David Hollar, an IMG Academy senior and member of the varsity basketball team, has earned recognition for his considerable writing skills. Last fall, the 12th grade Honors American Literature class taught by Mrs. Gareis was asked to keep a writing portfolio. Earlier this spring, the students were then asked to choose a sample from their portfolio to submit to Teen Ink Magazine. The Roslyn Heights, N.Y. native's submission stood out, and was prominently featured in the magazine recently.
David's story, titled Tick-Tock, recounts the tale of a high school student struggling to find their voice and express themselves, but overcoming that challenge positively through sports and community service.
Included below is the full-text of David's entry.
Making the Most of It.
Tick. Tick. Tick. The sound of the non-stop ticking from the clock above the chalkboard is deafening. School is done for the day, but not for me. I’m an enthusiastic student locked in a staring contest with my favorite teacher. My teacher’s eyes squint. Mine are blank. My situation is becoming more desperate with each tick of the clock. I know what I want to say, but I have trouble saying it. When emotions and functions mix, my anxiety soars. Finally, the impasse ends. My teacher puts a caring hand on my shoulder and extends the deadline, as if having additional days might help me turn in a better essay.
I have had trouble collecting my thoughts and formulating sentences my entire life. Absence of language is a term that got my attention while I was researching my disability. I began thinking, why do we need words, anyway? Artists and composers do not use words to express their ideas or their passions. I am not Picasso and I am not Mozart; these are great masters and I do not compare, but I do have passion. In fact, I have two: playing basketball and helping those who are less fortunate. Although neither of my interests needs words in order for me to express my dedication and commitment, I often imagine how I might bring these two pursuits together in a way that could make a meaningful difference.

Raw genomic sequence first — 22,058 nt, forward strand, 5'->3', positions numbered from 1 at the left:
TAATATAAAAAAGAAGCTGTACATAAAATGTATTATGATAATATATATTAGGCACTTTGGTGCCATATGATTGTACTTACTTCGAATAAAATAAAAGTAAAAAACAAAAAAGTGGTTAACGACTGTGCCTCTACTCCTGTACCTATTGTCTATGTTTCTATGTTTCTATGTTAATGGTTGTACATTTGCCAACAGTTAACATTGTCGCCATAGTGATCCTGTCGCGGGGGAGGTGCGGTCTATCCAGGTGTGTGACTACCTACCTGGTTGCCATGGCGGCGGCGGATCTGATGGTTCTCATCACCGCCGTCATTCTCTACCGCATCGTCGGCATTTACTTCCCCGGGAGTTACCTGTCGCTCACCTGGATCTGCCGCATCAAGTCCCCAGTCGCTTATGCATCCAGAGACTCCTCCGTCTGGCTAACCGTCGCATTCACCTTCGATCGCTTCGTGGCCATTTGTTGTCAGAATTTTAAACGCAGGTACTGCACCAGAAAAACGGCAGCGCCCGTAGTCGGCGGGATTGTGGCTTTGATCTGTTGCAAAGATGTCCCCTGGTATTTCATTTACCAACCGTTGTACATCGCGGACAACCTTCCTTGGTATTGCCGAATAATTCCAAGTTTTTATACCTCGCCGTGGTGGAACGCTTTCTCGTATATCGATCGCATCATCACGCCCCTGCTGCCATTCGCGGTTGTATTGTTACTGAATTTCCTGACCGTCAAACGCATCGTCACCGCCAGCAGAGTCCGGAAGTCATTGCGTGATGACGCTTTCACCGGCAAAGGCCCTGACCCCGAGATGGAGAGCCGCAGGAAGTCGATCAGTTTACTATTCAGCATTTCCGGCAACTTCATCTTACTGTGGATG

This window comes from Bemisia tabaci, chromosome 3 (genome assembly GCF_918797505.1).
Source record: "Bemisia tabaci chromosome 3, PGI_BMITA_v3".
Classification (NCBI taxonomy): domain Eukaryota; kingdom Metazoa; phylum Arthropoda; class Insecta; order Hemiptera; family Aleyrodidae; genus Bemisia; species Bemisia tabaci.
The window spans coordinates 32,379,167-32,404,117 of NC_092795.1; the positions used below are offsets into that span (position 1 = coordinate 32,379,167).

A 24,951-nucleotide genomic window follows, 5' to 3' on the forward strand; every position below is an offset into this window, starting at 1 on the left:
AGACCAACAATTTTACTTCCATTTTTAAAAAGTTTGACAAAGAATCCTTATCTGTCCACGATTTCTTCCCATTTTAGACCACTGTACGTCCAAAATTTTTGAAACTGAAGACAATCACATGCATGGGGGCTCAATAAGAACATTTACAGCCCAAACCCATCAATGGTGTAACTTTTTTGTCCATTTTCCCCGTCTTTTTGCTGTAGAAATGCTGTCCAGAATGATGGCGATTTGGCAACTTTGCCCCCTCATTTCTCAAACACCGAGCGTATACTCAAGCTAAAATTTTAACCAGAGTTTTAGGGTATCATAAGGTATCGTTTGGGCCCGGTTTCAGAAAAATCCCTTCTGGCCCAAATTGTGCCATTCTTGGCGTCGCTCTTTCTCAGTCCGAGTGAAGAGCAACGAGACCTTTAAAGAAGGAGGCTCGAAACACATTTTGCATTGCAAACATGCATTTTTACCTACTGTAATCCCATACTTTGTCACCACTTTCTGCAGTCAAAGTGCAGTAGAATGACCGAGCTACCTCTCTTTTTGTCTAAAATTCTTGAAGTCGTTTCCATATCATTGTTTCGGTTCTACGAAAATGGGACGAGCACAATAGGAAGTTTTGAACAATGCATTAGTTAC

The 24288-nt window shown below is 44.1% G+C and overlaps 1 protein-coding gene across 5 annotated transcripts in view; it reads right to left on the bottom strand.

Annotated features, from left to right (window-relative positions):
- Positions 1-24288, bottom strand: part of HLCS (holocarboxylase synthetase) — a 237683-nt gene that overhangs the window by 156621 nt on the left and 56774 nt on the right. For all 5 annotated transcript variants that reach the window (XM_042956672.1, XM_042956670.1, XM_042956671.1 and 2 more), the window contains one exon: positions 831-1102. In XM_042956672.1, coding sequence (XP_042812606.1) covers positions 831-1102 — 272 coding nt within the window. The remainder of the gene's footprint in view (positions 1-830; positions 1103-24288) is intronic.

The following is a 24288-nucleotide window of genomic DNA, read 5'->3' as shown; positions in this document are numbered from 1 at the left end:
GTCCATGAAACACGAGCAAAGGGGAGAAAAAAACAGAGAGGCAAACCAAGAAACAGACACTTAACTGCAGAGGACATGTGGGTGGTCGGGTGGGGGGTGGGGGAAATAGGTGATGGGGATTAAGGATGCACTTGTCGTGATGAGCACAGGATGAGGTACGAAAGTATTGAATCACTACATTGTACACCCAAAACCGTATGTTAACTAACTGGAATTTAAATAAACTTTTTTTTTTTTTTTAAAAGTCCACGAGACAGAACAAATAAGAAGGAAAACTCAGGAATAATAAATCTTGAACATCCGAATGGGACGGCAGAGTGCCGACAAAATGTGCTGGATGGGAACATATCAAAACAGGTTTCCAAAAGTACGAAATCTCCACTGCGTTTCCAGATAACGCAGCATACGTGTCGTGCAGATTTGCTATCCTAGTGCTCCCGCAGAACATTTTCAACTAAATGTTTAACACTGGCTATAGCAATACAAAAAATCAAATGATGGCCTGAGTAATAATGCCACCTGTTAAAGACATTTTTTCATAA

Fortunately, I found an outlet for my expression shortly after I arrived at IMG Academy. One of my most gratifying opportunities at IMG was to sign up as a volunteer at the Paralympics.
On our scheduled day, some members of the basketball division travelled together. Along the way, I teased my buddies that my team would dominate. My preconceived notion of the event came to a screeching halt, however, as soon as I entered the stadium. There would be no teams slicing down the court; most of the participating athletes were severely disabled, but it did not matter.
I interacted with the Paralympic athletes assigned to my group and I quickly realized that having the courage and the strength to overcome a disability is a powerful discipline. As the day progressed, I found ways to use my skills as an athlete to help others have the most rewarding experience possible.
I can’t help being learning disabled, but I can choose the kind of life I wish to live. I can be respectful of others, responsible for my actions and resilient in the face of adversity.
One day, I hope to use my education, as well as my sport, to make a significant contribution to individuals, to the community and, possibly, to the world. I am determined, more than ever, to turn my existence into a meaningful life. From the challenges that I have faced, I am grateful for realizing that making social contributions that will lead to positive and necessary change is not only my choice, but my obligation.